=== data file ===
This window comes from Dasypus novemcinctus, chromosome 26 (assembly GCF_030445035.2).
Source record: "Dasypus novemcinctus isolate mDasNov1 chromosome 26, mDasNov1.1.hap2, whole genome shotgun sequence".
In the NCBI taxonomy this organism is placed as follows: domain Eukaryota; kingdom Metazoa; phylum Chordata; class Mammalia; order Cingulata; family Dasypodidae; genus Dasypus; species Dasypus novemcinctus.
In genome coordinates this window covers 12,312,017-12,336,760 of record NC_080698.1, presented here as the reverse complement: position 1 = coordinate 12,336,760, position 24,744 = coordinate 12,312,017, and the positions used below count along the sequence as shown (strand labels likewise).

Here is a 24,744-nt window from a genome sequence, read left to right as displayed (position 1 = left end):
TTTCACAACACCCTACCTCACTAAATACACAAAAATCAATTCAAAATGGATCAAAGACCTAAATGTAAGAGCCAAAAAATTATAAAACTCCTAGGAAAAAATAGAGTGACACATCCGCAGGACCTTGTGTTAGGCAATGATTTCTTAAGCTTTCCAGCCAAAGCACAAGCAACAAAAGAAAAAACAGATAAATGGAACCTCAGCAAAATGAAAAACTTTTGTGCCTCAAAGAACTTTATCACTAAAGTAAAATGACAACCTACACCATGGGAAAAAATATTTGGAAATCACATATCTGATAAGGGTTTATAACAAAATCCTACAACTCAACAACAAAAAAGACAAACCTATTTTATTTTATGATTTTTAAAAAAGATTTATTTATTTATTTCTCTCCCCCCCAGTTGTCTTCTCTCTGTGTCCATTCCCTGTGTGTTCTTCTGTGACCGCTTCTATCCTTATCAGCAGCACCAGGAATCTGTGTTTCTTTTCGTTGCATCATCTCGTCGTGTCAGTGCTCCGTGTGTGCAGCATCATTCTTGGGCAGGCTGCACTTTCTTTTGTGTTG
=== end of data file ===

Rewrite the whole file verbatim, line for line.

This window comes from Dasypus novemcinctus, chromosome 26 (assembly GCF_030445035.2).
Source record: "Dasypus novemcinctus isolate mDasNov1 chromosome 26, mDasNov1.1.hap2, whole genome shotgun sequence".
In the NCBI taxonomy this organism is placed as follows: domain Eukaryota; kingdom Metazoa; phylum Chordata; class Mammalia; order Cingulata; family Dasypodidae; genus Dasypus; species Dasypus novemcinctus.
In genome coordinates this window covers 12,312,017-12,336,760 of record NC_080698.1, presented here as the reverse complement: position 1 = coordinate 12,336,760, position 24,744 = coordinate 12,312,017, and the positions used below count along the sequence as shown (strand labels likewise).

Here is a 24,744-nt window from a genome sequence, read left to right as displayed (position 1 = left end):
TTTCACAACACCCTACCTCACTAAATACACAAAAATCAATTCAAAATGGATCAAAGACCTAAATGTAAGAGCCAAAAAATTATAAAACTCCTAGGAAAAAATAGAGTGACACATCCGCAGGACCTTGTGTTAGGCAATGATTTCTTAAGCTTTCCAGCCAAAGCACAAGCAACAAAAGAAAAAACAGATAAATGGAACCTCAGCAAAATGAAAAACTTTTGTGCCTCAAAGAACTTTATCACTAAAGTAAAATGACAACCTACACCATGGGAAAAAATATTTGGAAATCACATATCTGATAAGGGTTTATAACAAAATCCTACAACTCAACAACAAAAAAGACAAACCTATTTTATTTTATGATTTTTAAAAAAGATTTATTTATTTATTTCTCTCCCCCCCAGTTGTCTTCTCTCTGTGTCCATTCCCTGTGTGTTCTTCTGTGACCGCTTCTATCCTTATCAGCAGCACCAGGAATCTGTGTTTCTTTTCGTTGCATCATCTCGTCGTGTCAGTGCTCCGTGTGTGCAGCATCATTCTTGGGCAGGCTGCACTTTCTTTTGTGTTG